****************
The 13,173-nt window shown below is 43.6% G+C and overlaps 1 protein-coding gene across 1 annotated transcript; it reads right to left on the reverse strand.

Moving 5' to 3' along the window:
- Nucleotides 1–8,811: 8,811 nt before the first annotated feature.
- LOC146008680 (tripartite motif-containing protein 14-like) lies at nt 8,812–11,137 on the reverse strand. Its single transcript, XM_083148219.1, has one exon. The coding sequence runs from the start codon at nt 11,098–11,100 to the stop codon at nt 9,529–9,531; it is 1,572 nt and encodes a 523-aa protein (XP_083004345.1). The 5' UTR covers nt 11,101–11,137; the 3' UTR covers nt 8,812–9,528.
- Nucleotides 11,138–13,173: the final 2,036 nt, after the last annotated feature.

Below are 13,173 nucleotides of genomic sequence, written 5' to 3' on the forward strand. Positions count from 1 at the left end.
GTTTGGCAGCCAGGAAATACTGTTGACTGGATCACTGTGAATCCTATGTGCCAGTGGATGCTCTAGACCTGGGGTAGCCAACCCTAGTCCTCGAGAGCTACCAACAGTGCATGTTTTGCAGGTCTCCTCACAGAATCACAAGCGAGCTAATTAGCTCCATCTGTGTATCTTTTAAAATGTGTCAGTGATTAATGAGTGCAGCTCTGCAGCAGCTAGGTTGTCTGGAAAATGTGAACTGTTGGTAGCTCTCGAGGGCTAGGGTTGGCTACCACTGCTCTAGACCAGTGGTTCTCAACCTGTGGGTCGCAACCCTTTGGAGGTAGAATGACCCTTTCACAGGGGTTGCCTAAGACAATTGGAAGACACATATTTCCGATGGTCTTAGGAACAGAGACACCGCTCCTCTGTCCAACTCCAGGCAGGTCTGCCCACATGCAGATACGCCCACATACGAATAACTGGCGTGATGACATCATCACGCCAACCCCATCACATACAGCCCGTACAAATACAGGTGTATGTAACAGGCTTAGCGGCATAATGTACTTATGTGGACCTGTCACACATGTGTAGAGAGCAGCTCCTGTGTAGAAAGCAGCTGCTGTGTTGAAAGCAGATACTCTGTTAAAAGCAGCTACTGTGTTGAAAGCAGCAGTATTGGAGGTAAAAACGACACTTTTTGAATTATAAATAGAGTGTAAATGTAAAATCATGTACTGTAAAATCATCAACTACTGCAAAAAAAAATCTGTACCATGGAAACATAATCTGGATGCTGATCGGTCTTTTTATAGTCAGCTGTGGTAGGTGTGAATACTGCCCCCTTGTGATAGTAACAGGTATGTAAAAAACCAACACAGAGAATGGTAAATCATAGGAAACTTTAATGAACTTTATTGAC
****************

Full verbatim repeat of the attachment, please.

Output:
The 13,173-nt window shown below is 43.6% G+C and overlaps 1 protein-coding gene across 1 annotated transcript; it reads right to left on the reverse strand.

Moving 5' to 3' along the window:
- Nucleotides 1–8,811: 8,811 nt before the first annotated feature.
- LOC146008680 (tripartite motif-containing protein 14-like) lies at nt 8,812–11,137 on the reverse strand. Its single transcript, XM_083148219.1, has one exon. The coding sequence runs from the start codon at nt 11,098–11,100 to the stop codon at nt 9,529–9,531; it is 1,572 nt and encodes a 523-aa protein (XP_083004345.1). The 5' UTR covers nt 11,101–11,137; the 3' UTR covers nt 8,812–9,528.
- Nucleotides 11,138–13,173: the final 2,036 nt, after the last annotated feature.

Below are 13,173 nucleotides of genomic sequence, written 5' to 3' on the forward strand. Positions count from 1 at the left end.
GTTTGGCAGCCAGGAAATACTGTTGACTGGATCACTGTGAATCCTATGTGCCAGTGGATGCTCTAGACCTGGGGTAGCCAACCCTAGTCCTCGAGAGCTACCAACAGTGCATGTTTTGCAGGTCTCCTCACAGAATCACAAGCGAGCTAATTAGCTCCATCTGTGTATCTTTTAAAATGTGTCAGTGATTAATGAGTGCAGCTCTGCAGCAGCTAGGTTGTCTGGAAAATGTGAACTGTTGGTAGCTCTCGAGGGCTAGGGTTGGCTACCACTGCTCTAGACCAGTGGTTCTCAACCTGTGGGTCGCAACCCTTTGGAGGTAGAATGACCCTTTCACAGGGGTTGCCTAAGACAATTGGAAGACACATATTTCCGATGGTCTTAGGAACAGAGACACCGCTCCTCTGTCCAACTCCAGGCAGGTCTGCCCACATGCAGATACGCCCACATACGAATAACTGGCGTGATGACATCATCACGCCAACCCCATCACATACAGCCCGTACAAATACAGGTGTATGTAACAGGCTTAGCGGCATAATGTACTTATGTGGACCTGTCACACATGTGTAGAGAGCAGCTCCTGTGTAGAAAGCAGCTGCTGTGTTGAAAGCAGATACTCTGTTAAAAGCAGCTACTGTGTTGAAAGCAGCAGTATTGGAGGTAAAAACGACACTTTTTGAATTATAAATAGAGTGTAAATGTAAAATCATGTACTGTAAAATCATCAACTACTGCAAAAAAAAATCTGTACCATGGAAACATAATCTGGATGCTGATCGGTCTTTTTATAGTCAGCTGTGGTAGGTGTGAATACTGCCCCCTTGTGATAGTAACAGGTATGTAAAAAACCAACACAGAGAATGGTAAATCATAGGAAACTTTAATGAACTTTATTGAC